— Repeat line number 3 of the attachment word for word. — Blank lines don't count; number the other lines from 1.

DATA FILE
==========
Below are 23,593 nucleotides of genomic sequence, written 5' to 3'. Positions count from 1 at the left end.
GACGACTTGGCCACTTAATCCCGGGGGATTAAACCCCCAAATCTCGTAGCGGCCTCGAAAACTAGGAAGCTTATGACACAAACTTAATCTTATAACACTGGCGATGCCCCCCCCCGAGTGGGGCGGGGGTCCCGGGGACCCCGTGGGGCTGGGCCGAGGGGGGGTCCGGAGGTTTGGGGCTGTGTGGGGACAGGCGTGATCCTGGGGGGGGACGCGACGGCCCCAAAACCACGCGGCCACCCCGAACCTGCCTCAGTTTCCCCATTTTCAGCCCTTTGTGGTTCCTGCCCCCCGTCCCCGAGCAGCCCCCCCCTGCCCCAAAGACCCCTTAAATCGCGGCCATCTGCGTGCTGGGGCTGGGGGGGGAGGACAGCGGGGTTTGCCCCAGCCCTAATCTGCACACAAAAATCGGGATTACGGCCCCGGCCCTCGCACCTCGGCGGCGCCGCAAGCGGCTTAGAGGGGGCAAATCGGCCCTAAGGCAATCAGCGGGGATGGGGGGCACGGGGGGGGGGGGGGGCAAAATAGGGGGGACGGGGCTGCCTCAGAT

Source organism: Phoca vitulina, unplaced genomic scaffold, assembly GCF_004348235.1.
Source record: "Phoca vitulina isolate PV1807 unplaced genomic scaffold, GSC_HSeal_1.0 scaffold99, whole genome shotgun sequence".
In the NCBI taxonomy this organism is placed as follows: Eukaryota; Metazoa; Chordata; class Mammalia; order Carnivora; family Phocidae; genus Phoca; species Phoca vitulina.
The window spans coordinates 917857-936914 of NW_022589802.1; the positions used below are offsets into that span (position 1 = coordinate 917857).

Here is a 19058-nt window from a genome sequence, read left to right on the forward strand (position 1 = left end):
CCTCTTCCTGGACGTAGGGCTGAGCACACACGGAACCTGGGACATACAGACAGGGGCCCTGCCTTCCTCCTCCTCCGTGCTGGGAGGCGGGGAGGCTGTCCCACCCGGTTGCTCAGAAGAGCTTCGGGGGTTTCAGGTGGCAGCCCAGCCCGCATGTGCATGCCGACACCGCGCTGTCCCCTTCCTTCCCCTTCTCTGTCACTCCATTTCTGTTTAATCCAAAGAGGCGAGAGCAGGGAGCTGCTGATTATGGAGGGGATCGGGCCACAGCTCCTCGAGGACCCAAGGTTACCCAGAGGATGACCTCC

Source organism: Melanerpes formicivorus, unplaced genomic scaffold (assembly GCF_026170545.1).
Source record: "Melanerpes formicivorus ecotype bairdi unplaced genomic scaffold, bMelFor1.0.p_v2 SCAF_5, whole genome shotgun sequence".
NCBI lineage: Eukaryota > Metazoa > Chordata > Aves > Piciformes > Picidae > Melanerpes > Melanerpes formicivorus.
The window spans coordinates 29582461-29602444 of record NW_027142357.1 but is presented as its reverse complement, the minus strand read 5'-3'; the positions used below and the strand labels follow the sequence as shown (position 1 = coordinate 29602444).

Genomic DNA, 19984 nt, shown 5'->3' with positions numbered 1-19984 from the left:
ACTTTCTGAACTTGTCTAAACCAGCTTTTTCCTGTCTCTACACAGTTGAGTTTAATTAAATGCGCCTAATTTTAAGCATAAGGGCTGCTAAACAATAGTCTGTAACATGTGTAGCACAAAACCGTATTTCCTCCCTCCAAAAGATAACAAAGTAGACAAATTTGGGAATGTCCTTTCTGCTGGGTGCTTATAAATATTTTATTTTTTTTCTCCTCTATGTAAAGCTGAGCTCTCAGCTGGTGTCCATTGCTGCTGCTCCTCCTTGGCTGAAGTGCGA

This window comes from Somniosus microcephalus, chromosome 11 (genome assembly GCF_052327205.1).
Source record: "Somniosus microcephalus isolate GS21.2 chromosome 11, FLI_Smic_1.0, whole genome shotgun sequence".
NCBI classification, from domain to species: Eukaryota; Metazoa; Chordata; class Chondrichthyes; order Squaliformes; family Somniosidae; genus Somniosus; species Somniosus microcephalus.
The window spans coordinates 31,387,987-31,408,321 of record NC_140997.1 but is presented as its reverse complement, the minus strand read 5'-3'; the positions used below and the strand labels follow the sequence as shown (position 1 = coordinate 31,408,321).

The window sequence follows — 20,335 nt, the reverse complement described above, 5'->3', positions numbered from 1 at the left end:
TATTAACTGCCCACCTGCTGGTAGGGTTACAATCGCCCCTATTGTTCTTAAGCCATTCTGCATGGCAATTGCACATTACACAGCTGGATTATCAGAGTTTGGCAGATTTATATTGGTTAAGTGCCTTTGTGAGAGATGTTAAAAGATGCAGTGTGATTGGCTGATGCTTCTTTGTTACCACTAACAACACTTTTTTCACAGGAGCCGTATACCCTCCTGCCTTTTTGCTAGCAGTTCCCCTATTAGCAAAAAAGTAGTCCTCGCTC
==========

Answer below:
Source organism: Phoca vitulina, unplaced genomic scaffold, assembly GCF_004348235.1.